By: Diane Benjamin
The radicals are back demanding a Welcoming City Ordinance. Public comment was filled with people who think ICE needs permanently banned from doing their job in Bloomington. They held a mini-rally outside City Hall featuring a Chicago professor, your two radical aldermen, and Ward 5 Candidate Patrick Lawler.
Since they all think Trump put kids in cages when it was actually Obama, nothing they say should be believed. Since no candidates have stepped forward with a better message, expect the Democrat Socialists to rule Bloomington after the April election. Congrats.
Most of the meeting didn’t apply to the majority of residents. There was a long presentation on sign code changes. Another presentation on zoning around downtown got sent to the Planning Commission for public hearings. Jamie Mathy admitted his house was involved, he had no problem voting on that issue though.
Approving the Public Art Commission vote got tabled to the last meeting in October. Evidently citizens thought it was a stupid idea at time with declining revenues. Sounds like the Council heard that message. There was talk of private funding through donations and grants, also public hearings before money is spent.
The most interesting part was the Finance Director’s report at 1:55:20. (see a few minutes before that for a recap) The chart shown has both Home Rule and State Sales Tax down, Income Tax is higher because it reflects the part that wasn’t collected in the last fiscal year because the due date was changed.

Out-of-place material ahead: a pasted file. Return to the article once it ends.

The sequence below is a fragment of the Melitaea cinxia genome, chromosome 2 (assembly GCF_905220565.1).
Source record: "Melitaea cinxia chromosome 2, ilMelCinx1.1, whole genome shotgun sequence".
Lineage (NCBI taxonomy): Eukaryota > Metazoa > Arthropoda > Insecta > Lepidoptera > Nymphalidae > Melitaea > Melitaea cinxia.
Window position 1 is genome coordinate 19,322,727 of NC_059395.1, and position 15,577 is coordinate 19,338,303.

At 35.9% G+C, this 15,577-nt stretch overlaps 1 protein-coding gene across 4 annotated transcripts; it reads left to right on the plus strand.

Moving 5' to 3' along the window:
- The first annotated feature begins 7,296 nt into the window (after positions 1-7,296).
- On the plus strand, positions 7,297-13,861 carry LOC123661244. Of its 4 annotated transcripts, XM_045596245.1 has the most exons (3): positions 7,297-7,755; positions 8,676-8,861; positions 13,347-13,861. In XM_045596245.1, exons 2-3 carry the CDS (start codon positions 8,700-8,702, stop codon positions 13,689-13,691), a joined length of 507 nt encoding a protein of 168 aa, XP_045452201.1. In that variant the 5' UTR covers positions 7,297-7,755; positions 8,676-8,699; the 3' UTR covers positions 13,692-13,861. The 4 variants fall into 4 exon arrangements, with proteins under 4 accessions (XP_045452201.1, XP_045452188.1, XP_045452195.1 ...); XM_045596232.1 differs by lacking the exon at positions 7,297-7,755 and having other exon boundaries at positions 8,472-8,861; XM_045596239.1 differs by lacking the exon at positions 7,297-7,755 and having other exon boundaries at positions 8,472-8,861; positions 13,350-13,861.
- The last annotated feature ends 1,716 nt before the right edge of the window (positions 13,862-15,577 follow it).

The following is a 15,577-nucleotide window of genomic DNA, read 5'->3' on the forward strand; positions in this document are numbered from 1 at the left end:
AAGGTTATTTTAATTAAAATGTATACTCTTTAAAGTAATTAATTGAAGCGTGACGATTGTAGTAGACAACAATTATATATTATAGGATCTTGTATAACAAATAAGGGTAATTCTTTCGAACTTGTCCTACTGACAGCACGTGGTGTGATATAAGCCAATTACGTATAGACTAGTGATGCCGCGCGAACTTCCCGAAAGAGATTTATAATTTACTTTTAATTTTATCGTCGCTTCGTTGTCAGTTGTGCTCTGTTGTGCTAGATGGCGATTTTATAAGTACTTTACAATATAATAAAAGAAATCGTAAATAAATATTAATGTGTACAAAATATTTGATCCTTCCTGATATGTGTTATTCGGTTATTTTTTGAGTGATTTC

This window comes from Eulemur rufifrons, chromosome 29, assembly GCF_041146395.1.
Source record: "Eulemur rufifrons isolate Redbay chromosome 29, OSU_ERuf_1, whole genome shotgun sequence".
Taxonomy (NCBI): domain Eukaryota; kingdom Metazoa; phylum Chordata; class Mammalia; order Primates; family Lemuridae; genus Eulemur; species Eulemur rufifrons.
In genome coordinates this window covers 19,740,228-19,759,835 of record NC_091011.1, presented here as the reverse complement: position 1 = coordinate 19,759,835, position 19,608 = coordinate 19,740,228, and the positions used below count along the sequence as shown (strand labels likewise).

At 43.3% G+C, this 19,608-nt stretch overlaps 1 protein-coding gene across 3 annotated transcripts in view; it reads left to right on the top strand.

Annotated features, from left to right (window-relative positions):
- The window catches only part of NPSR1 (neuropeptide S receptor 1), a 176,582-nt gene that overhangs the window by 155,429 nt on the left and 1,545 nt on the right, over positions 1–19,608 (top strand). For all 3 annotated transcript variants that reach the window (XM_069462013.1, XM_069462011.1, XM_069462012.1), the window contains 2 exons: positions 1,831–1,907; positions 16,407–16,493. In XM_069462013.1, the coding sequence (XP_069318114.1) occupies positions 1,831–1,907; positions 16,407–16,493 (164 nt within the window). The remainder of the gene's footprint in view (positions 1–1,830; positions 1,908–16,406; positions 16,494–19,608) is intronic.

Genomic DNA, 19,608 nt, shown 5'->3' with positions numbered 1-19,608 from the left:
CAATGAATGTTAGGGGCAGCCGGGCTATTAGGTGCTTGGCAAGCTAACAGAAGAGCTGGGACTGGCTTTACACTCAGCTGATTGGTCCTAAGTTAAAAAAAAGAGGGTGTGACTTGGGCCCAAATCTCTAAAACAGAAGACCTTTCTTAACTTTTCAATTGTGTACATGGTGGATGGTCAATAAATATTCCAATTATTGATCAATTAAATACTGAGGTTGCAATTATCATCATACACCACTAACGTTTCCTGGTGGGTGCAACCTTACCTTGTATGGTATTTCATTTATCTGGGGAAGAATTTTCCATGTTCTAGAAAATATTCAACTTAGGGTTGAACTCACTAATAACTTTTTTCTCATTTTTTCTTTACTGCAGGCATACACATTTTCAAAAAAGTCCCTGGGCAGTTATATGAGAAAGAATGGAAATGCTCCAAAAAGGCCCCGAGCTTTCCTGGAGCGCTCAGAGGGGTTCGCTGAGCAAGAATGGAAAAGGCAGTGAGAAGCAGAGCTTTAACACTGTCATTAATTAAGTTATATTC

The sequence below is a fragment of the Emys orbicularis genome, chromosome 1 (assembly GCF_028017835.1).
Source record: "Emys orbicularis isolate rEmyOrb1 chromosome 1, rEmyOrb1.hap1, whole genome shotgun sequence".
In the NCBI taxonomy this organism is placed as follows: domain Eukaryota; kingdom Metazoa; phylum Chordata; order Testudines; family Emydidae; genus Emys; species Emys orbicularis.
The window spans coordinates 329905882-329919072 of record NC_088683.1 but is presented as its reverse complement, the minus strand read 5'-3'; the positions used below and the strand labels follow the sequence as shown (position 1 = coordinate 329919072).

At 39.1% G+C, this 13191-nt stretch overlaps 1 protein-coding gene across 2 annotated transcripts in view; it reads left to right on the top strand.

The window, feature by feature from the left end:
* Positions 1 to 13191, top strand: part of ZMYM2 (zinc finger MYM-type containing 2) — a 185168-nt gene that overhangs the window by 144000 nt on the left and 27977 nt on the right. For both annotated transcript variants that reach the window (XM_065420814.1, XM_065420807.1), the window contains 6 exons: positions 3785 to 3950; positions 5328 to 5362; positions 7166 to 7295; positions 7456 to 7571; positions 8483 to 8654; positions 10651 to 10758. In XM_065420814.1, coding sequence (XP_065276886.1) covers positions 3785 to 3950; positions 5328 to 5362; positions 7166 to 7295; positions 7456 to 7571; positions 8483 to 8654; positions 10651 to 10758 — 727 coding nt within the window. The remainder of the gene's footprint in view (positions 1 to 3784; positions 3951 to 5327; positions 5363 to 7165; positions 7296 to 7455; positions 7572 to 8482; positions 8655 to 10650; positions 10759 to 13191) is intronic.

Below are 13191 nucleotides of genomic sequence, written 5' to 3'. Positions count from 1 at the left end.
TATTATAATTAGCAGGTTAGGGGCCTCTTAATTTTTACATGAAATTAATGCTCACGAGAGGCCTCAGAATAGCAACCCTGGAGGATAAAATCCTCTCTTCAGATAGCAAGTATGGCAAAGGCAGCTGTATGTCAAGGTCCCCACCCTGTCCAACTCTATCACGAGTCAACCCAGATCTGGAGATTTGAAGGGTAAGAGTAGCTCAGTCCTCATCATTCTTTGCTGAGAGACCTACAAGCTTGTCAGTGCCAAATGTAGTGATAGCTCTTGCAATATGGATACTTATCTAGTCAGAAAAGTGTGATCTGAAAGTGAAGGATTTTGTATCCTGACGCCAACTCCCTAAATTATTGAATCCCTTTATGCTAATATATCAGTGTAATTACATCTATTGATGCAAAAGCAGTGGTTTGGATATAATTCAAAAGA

Local Motor Fuel Taxes and Food/Beverage taxes are also down. If you were wondering when work on Hershey Road is going to begin – it’s scheduled for October.
The local Hotel/Motels are being decimated. Tax receipts are down 50%. Expect more to permanently close.
The Internet Sales Tax is paying off big. Quit buying from Amazon to avoid it.
The Finance Department will re-evaluate next month. The expected $4.7 million decrease in revenue might be revised lower. The City is only planning to use $768,361 from reserves. They still have reserves of slightly over $21 million. Expenses have been cut by delaying staff replacement, decreasing seasonal labor, delaying purchases, and delaying capital projects.